This report is part of a series by the Pew Research Center looking at how America’s next generation, known as “millennials,” is reshaping our nation. Within this context, it is necessary to focus specifically on Latinos since never before in American history has a minority ethnic group made up such a large share of this coming-of-age group. Well known by now is the fact that Hispanics are the largest and youngest minority group in America, with one in four newborns and one in five schoolchildren being of Hispanic background.
Between Two Worlds: How Young Latinos Come of Age in America focuses on the attitudes, values, social behaviors, family characteristics, economic well-being, educational attainment and labor force characteristics of Hispanics16 to 25 years old. Millennials are usually considered the group born between1982 and 2002, so this report has broadened the age range of this generation.
Research methodology involved a Pew Hispanic Center telephone survey of a nationally representative sample of more than 2,000 Latinos and the center’s analysis of government demographic data, including economic, education and health databases.
Forty years of Hispanic immigration have resulted in a very large second generation of U.S.-born young Hispanic Americans on the cusp of adulthood. How different from a mere 15 years ago when nearly half of all Hispanics aged 16 to 25 were immigrants.
In today’s world, only 34 percent of this age group are immigrants.Thirty-seven percent of 16- to 25-year-old Latinos are the U.S.-born children of immigrants, and another 29 percent are of third-and-higher generations.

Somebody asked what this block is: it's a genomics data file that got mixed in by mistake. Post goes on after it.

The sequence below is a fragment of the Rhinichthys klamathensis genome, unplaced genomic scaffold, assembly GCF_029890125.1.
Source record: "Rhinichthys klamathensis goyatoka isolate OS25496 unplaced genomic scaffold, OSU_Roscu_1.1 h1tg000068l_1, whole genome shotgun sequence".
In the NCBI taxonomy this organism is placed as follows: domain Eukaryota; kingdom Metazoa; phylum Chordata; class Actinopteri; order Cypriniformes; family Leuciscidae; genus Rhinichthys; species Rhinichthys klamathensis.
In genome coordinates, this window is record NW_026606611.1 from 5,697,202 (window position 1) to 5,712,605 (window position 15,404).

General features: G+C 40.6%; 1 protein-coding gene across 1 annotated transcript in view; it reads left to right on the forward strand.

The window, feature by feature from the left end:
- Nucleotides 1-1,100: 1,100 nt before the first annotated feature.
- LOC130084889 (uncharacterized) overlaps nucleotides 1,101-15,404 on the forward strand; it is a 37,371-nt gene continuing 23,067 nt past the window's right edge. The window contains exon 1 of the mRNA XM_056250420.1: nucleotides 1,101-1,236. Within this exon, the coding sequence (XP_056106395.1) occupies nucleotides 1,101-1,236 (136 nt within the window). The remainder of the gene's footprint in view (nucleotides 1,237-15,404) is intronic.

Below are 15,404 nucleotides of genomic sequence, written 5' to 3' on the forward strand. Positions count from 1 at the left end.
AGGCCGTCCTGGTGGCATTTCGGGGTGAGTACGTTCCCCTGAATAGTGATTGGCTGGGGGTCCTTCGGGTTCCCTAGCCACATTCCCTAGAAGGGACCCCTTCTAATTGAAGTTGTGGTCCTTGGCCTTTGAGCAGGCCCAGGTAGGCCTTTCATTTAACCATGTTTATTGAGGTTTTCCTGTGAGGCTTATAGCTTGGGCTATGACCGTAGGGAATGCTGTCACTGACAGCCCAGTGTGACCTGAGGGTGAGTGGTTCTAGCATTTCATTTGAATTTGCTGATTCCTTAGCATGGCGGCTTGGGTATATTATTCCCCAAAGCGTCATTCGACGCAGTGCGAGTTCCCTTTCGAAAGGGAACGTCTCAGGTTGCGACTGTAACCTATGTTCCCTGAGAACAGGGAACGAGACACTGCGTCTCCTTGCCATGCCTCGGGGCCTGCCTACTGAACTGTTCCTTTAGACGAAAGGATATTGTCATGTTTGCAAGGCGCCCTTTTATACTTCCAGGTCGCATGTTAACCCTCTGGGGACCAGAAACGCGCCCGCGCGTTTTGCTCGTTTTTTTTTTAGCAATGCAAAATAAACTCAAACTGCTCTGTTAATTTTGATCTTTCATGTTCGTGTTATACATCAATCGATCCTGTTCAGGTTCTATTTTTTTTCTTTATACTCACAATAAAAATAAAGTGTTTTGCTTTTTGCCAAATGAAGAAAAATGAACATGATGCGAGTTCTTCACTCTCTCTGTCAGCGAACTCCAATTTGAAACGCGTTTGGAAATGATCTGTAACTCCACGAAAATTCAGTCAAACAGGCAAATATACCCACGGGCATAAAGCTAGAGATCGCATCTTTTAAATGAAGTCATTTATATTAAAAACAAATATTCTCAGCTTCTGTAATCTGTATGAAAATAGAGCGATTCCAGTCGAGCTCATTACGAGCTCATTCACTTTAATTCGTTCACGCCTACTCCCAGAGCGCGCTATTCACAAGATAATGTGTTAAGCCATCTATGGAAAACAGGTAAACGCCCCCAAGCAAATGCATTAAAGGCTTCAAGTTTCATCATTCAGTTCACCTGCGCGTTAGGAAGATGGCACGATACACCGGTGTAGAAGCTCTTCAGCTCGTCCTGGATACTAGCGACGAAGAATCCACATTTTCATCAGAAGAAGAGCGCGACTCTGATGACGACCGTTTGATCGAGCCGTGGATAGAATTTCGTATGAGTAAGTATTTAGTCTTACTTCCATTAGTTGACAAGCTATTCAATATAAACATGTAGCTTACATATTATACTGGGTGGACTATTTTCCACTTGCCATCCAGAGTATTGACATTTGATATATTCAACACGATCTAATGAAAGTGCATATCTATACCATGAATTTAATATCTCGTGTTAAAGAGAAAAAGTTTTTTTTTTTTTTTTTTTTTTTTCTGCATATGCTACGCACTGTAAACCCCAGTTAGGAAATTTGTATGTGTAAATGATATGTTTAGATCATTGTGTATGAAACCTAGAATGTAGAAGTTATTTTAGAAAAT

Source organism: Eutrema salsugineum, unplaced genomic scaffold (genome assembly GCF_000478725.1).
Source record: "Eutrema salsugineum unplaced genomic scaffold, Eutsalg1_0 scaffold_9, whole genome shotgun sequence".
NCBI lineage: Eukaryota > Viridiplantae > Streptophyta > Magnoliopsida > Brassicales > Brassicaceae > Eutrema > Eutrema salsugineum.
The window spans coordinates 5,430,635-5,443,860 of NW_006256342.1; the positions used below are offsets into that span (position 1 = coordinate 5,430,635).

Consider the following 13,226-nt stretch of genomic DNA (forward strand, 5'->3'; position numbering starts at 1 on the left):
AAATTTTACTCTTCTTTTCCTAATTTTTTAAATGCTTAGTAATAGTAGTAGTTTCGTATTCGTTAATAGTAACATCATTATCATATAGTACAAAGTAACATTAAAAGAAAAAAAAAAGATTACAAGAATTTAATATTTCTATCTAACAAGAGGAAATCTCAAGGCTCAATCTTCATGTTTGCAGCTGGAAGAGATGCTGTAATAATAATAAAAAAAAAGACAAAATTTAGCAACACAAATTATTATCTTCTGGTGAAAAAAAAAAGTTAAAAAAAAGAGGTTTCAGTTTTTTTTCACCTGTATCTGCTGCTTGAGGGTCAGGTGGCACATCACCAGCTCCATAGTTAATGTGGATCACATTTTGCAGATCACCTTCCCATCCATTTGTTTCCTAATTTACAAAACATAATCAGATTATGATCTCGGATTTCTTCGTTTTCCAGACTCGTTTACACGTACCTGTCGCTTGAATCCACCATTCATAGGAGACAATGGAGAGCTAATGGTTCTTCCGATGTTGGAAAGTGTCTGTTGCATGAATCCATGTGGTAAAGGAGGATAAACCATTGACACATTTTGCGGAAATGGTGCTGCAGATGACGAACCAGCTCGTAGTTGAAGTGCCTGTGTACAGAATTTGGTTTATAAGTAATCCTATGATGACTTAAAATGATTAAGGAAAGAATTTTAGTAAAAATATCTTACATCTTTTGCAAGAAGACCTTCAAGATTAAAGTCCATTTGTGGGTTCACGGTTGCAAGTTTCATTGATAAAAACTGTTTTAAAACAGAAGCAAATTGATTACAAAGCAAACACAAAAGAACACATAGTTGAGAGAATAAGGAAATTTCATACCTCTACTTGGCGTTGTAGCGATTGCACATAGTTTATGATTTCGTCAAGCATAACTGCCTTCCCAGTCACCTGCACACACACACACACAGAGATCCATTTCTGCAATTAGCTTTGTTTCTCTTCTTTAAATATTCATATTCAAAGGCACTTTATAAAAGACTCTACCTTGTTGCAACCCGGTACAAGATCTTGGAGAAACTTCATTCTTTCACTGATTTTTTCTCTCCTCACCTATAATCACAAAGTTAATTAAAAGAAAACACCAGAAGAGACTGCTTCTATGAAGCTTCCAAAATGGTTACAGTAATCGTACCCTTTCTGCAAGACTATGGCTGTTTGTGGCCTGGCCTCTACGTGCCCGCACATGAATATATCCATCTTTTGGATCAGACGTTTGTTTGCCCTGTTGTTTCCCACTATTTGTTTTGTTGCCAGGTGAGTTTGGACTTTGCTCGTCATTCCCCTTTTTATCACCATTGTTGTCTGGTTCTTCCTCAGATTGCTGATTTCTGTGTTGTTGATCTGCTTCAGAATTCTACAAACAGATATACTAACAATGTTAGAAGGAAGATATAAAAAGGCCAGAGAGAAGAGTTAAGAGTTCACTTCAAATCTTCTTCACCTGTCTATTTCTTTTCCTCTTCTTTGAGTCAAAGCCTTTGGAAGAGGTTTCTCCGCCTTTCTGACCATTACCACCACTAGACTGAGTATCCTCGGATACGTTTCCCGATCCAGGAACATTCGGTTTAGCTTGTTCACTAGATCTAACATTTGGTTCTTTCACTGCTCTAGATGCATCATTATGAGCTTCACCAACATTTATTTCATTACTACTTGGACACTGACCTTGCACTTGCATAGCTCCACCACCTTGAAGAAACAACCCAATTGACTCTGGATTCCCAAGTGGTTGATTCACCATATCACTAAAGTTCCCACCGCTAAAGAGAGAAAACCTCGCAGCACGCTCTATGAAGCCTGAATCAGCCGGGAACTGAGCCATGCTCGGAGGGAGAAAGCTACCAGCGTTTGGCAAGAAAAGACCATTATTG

Also worth noting, Hispanics make up 18 percent of all 16- to 25-year-olds in America, and several states have a much larger proportion of them.In New Mexico, young Latinos make up 51 percent of all young people int hat state; in California, 42 percent; in Texas, 40 percent; in Arizona, 36percent; in Nevada, 31 percent; in both Florida and Colorado, 24 percent.
In terms of country of origin, 68 percent of young Latinos are of Mexican background. Mexican families, on average, have less education than Latinos from other countries. More than 40 percent of young Latinos say their parents have less than a high school diploma. This compares with 25 percent of young Latinos of non-Mexican heritage who say the same of their parents.
Since this report analyzes values and attitudes as well as quantitative data, some discrepancies arise between the two. On the one hand, young Latinos report satisfaction with their lives and are optimistic about their futures. They place a high value on education, hard work and career success. In fact, young Latinos place a higher value on careers than the full population of the same age group.
On the other hand, data show that young Latinos are more likely than other American youths to drop out of school and to become teenage parents. They are more likely than White and Asian-American young people to live in poverty, and they have high levels of exposure to gangs.
The disconnect between reality and attitudes and aspirations reflects a gap that may be in part a function of conflicting identities. Many Latino youths,first and second generation, seem to be straddling two worlds as they adapt to American ways while holding onto traditions of their ethnic backgrounds.